Provided by: linuxlogo_5.11-9_amd64 bug


       linux_logo - Color ANSI penguin logo w/ system information.


       linux_logo  [-h  | -v ] [-a ] [ -b | -c] [-d] [-D file] [-e file] [-f] [-g | -l] [-k] [-i]
       [-n] [-p] [-s] [-u] [-x] [-y] [-o Num] [-t string] [-L num | list | random_xy] [-F format]


       linux_logo is a program that generates a color ANSI picture of a  penguin  which  includes
       some system information obtained from the /proc filesystem.


       -h     Show summary of options.

       -v     Show version of program.

       -ascii -a
              Display the logo as monochrome ascii.

       -banner -b
              Display the banner-style logo.

       -classic -c
              Display the original penguin logo.

       -d     Disable "prettying" of output

       -D filename
              Use logo from "filename"

       -e filename
              Use cpuinfo from "filename" for debugging purposes

       -f     Force the screen clear before drawing the logo.

       -F STRING
              Use custom output STRING for sysinfo.  See below for more info.

       -g     Display only the system information.

       -i     Ignore the ~/.linux_logo and /etc/linux_logo.conf config files

       -k     Keep sysinfo flushed-left (non-centered)

       -l     Display only the logo.

       -L ... Custom logo options.  See README

       -o Num Shift output Num spaces to the right

       -p     Preserve cursor location

       -s     Skip the BogoMips test [ speeds up display on non-Linux platforms ].

       -t string
              Display an arbitrary string

       -u     Display the system uptime.

       -w val Set screen width to val

       -y     Display the load average.


       The cpuinfo supplied in /proc/cpuinfo is not always usable by linux_logo.  In the relevant
       sysinfo_x.c file there is a place to  add  custom  output  formatting  to  "beautify"  the
       cpuinfo.  For instance "K6 (166 - 266)" is parsed to "K6". Formats have been added for the
       K6 and certain Cyrix microprocessors.

       If the cpuinfo for your microprocessor generates ugly output, send the  output  from  your
       /proc/cpuinfo and a sample of how it should look to the author.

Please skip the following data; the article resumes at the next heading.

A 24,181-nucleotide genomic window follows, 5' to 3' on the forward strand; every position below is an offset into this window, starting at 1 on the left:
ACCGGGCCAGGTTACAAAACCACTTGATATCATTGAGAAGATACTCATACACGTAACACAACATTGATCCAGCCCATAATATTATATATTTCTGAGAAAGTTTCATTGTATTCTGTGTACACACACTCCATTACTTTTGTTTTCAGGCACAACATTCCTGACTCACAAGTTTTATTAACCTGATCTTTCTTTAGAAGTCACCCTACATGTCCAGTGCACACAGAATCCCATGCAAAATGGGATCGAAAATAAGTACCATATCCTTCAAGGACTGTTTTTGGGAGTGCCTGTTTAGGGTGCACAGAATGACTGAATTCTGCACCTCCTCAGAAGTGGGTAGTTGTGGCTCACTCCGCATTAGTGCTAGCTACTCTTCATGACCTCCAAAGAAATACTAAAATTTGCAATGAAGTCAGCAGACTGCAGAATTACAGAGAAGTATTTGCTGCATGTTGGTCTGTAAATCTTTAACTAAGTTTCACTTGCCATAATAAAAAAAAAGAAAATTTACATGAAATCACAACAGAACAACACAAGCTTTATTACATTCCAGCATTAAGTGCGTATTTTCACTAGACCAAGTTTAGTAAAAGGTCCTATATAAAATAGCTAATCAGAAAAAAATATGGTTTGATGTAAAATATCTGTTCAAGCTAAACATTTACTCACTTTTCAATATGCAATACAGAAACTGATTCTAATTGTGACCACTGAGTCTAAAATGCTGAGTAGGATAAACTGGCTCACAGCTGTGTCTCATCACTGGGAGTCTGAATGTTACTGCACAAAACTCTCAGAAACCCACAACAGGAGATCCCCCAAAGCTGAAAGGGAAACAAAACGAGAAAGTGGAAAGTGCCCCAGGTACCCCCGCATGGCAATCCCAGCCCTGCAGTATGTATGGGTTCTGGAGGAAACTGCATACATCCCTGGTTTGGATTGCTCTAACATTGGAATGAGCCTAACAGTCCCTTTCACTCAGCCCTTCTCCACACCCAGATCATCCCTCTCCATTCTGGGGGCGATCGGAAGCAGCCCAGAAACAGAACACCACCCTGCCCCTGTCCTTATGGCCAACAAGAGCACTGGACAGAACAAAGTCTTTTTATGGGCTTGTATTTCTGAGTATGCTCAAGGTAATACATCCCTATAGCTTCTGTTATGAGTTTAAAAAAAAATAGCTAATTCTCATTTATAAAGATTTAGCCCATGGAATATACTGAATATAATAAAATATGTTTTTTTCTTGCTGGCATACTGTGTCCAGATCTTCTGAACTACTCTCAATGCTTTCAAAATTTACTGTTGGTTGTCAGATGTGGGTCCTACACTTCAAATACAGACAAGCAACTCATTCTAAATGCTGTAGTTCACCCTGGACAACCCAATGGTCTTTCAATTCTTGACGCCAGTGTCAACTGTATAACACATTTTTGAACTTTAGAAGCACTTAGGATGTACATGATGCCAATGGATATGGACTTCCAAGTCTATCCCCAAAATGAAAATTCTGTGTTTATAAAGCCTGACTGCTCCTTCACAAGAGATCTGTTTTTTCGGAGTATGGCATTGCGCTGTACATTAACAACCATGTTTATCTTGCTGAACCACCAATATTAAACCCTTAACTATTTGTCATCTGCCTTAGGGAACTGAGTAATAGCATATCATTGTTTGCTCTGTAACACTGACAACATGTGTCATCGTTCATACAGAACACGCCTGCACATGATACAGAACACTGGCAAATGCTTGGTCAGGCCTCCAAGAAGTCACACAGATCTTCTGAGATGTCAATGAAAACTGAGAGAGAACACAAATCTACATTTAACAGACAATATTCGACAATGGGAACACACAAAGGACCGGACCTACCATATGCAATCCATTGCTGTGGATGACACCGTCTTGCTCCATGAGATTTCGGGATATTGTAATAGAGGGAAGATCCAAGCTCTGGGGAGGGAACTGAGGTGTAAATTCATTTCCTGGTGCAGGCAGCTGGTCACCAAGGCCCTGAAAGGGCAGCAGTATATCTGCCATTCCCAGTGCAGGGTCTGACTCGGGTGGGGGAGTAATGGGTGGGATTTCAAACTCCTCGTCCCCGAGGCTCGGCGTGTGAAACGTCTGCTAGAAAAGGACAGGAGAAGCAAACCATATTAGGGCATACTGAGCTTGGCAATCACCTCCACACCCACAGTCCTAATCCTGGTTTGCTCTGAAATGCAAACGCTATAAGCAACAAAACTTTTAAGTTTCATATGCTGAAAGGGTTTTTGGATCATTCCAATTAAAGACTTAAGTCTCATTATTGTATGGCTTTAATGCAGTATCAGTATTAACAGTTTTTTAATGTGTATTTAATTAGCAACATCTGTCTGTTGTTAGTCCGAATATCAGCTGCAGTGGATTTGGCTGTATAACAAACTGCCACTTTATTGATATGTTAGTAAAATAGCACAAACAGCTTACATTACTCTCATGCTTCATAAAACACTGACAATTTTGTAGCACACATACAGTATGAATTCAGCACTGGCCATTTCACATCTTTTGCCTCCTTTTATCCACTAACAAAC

Unfortunately  the  2.0.x  kernels  don't know about newer chips.  So to get linux_logo to
       recognize your Pentium II and newer chips you must  find  some  piece  of  information  in
       /proc/cpuinfo  that  distinguishes them from a pentium pro, or upgrade to a 2.2.x or 2.3.x

       The format string special  sequences  start  with  #  (use  ##  to  print  #).  All  other
       characters, except for \n,  are printed as is.

       Seq   Description               Output
       ##                              #
       #B    Bogomips                  374.37
       #C    Compiled Date             #47 Fri Jan 8 10:37:09 EST 1999
       #E    User Text                 My Favorite Linux Distribution
             Displayed with -t
       #H    Hostname                  deranged
       #L    Load average              Load average 0.04, 0.01, 0.01
       #M    Megahertz                 188Mhz
             where supported
       #N    Number of CPU's           Two
       #O    OS Name                   Linux
       #P    Processor or Processors   Processor
       #R    Ram                       64M
             in Megabytes
       #S    Plural                    s
       #T    Type of CPU               K6
       #U    Uptime                    Uptime 10 hours 59 minutes
       #V    Version of OS             2.2.0-pre5
       #X    CPU Vendor                AMD
       \\n   carriage return


       ·   The letter after the # must be capitalized.

       ·   Options not available are silently ignored.

       ·   Megahertz only available on some platforms and newer kernels.

       ·   See defaults.h on how to have #N report in non-english numbers.

       ·   Plural [#S] gives nothing if there is 1 cpu, gives 's' otherwise.

       ·   The  "-y" and "-u" [display uptime and load average] command line options don't affect
           the output if a custom format is used.

       The default banner format is:

       "#O Version #V, Compiled #C\n \
       #N #M#X#T Processor#S, #R RAM, #B Bogomips Total\n \

       The default banner format displays the following on the author's computer:

                   Linux Version 2.2.0-pre5, Compiled #47 Fri Jan 8 10:37:09 EST 1999
                      One 188MHz AMD K6 Processor, 64M RAM, 374.37 Bogomips Total
       Another example would be:

       linux_logo -F "Redhat Linux 5.2\nKernel Version #V\n#U\n#L\n"

       which would display:

                                           Redhat Linux 5.2
                                       Kernel Version 2.2.0-pre5
                                       Uptime 11 hours 4 minutes
                                     Load average 0.00, 0.00, 0.00


       The Debian pre-packaged version of linux_logo includes the Debian logo in addition to  the
       'Classic'  and 'Banner' logos. The Debian logo is the default logo unless one of the other
       logos is specified on the command line.


       ~/.linux_logo and /etc/linux_logo.conf can be filled with command line options and will be
       parsed before the actual command line




       Vince Weaver

       This  manual  page  was  written  by  Steve  Kostecke  <>,  for the Debian
       GNU/Linux system.